That doesn't mean every fund in the family is "bad," though. Many individual mutual funds on Vanguard's list have zero stockholdings in gun manufacturers and get "A" ratings from the nonprofit. Use the overall rating for a fund family as the starting point for finding managers and fund families that are committed to gun-free holdings.
Also, some of these managers have rolled out new gun-free investment options. In 2019, after the Marjory Stoneman Douglas High School shooting, Blackrock announced two new ETF choices that screen out civilian firearms. And Vanguard began including gun-free screens in a few of its ESG fund offerings.
You might also be investing in index funds, which are curated portfolios of a select set of stocks and bonds available to investors. This "passive" form of investing is fairly common and simple, but you once again run the risk of not knowing exactly where your money is going. Check As You Sow's score of the top 10 index funds or search for your index fund online.
You can also search through As You Sow's general gun-free funds list, which includes mutual funds and ETFs, to find your investment's rating or peruse the top gun-free funds.
Investors may want to cross reference their fund's investments with the Stockholm International Peace Research Institute (SIPRI), an international research organization that researches disarmament, arms sales, and arms control. The organization's Arms Industry Database tracks the top international arms producers and military service companies. According to its 2020 report, the top five gun manufacturers are all U.S.-based companies: Lockheed Martin, Boeing, Northrop Grumman, Raytheon, and General Dynamics. Check your investment funds for holdings in these companies.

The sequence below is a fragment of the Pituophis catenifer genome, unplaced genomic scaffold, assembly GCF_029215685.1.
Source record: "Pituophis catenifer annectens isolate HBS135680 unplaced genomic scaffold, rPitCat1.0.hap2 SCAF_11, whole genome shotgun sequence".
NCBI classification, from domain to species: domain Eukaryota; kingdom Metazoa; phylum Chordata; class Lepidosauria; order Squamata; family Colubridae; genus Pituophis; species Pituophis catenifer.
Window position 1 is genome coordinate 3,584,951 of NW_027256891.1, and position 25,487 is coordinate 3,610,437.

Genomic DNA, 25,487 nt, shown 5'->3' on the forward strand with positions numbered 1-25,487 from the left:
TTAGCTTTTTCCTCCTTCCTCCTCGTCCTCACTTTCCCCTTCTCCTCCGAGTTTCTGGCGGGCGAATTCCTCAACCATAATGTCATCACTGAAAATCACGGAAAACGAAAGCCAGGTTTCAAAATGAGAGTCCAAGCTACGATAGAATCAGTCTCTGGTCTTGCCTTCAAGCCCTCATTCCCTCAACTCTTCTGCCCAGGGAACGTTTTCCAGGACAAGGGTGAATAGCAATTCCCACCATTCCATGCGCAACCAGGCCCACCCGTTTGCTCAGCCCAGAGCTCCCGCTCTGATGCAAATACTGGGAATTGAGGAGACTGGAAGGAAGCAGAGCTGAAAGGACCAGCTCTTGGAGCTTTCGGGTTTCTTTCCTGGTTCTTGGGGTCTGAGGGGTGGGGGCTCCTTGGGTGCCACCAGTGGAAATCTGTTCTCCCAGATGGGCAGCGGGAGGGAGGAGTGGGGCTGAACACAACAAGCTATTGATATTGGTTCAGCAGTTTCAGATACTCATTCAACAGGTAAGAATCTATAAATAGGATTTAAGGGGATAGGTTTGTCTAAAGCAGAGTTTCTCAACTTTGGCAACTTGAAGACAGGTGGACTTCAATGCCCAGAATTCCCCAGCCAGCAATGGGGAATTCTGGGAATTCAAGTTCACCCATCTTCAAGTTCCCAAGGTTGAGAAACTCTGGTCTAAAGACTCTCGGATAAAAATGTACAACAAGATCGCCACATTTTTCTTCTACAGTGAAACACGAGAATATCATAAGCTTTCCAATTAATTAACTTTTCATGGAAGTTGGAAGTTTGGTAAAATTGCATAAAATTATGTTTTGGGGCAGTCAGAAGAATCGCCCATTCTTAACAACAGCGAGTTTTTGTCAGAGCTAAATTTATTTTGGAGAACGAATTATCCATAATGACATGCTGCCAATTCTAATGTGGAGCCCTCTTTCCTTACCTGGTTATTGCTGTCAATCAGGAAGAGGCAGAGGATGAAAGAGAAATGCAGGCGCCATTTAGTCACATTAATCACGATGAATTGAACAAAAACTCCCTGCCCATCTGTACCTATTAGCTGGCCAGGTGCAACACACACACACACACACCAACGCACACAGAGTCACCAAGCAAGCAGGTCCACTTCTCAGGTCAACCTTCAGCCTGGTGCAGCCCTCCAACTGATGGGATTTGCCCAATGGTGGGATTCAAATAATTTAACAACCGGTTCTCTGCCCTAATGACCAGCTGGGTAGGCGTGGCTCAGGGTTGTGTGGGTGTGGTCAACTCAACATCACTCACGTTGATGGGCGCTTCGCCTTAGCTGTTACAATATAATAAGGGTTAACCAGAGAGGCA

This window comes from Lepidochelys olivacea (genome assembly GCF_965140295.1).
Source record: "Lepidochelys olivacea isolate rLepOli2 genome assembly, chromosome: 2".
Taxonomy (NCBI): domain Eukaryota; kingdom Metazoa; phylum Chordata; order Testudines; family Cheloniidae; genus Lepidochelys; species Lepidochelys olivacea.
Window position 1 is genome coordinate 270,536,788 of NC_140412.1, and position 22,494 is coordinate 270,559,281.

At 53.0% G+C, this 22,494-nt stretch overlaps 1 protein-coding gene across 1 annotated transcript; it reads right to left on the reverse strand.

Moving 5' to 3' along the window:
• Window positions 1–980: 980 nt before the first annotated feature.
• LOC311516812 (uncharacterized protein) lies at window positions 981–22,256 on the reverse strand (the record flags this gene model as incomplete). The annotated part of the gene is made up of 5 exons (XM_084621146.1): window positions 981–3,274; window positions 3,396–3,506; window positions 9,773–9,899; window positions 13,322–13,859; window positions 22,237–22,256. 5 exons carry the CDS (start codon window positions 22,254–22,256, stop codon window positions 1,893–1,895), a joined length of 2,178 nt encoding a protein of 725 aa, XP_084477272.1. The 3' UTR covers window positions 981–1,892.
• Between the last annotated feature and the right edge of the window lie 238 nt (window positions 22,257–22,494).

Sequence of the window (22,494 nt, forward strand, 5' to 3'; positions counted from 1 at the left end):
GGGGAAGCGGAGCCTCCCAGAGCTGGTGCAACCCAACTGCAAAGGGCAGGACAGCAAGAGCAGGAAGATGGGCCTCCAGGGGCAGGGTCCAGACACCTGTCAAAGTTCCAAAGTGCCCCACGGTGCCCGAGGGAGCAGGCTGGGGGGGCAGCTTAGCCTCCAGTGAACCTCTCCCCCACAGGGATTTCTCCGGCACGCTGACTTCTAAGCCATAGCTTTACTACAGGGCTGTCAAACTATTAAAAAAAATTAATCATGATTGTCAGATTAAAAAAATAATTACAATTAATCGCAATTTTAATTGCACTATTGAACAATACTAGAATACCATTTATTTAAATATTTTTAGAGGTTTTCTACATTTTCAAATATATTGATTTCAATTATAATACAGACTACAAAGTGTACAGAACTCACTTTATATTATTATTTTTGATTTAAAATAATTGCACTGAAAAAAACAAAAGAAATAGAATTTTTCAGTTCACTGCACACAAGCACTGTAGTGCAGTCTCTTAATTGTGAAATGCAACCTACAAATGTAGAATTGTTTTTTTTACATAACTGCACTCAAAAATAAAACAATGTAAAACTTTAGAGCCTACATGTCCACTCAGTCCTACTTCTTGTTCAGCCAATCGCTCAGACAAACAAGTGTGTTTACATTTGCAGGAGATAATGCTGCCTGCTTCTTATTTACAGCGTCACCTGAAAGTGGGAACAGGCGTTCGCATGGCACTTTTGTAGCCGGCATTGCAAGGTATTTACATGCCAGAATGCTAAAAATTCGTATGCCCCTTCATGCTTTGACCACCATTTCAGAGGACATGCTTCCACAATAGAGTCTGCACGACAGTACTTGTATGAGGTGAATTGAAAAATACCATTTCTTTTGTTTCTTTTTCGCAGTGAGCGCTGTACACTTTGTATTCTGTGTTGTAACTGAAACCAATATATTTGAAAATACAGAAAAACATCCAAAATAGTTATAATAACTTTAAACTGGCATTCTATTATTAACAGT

Some asset managers have added gun-free screens to their own databases as well. Search through holdings in Vanguard fund families on its website to find explicit gun stock holdings. You may need to know the stock name or ticker number for the companies you would like to divest from — find those on websites like Marketwatch or Stockcharts.
The ticker symbols for the top five weapons manufacturers according to SIPRI are:
LMT (Lockheed Martin)
NOC (Northrop Grumman)
GD (General Dynamics)
Other U.S. companies include Vista Outdoor (VSTO), Sturm Ruger (RGR), Smith & Wesson Brands (SWBI), and AMMO (POWW). Morningstar also has a guide to finding gun manufacturers in your index fund investments and stock portfolios.
You might want to take note of whether or not your investments are screened for all munitions, including military contracts, or just civilian firearms — figure out which category you'd like to prioritize or include both in your search criteria. As You Sow's Weapon Free Funds site includes both screens, while Gun Free Funds aggregates civilian weapon connections.
If you can't find your fund in the database or need help screening the many stocks and holding in your fund, ask your asset manager for a breakdown of your investments or contact an external financial advisor to help.
Now that you've evaluated a fund's ratings, it's time to move your money around. This process might happen incrementally; in most cases, some funds in your 401(k) will be better than others, Behar says. You may not have perfect options to begin with, but you can move your investments over to the better scoring funds (think a "C" rating or higher) while you wait for options that get green scores.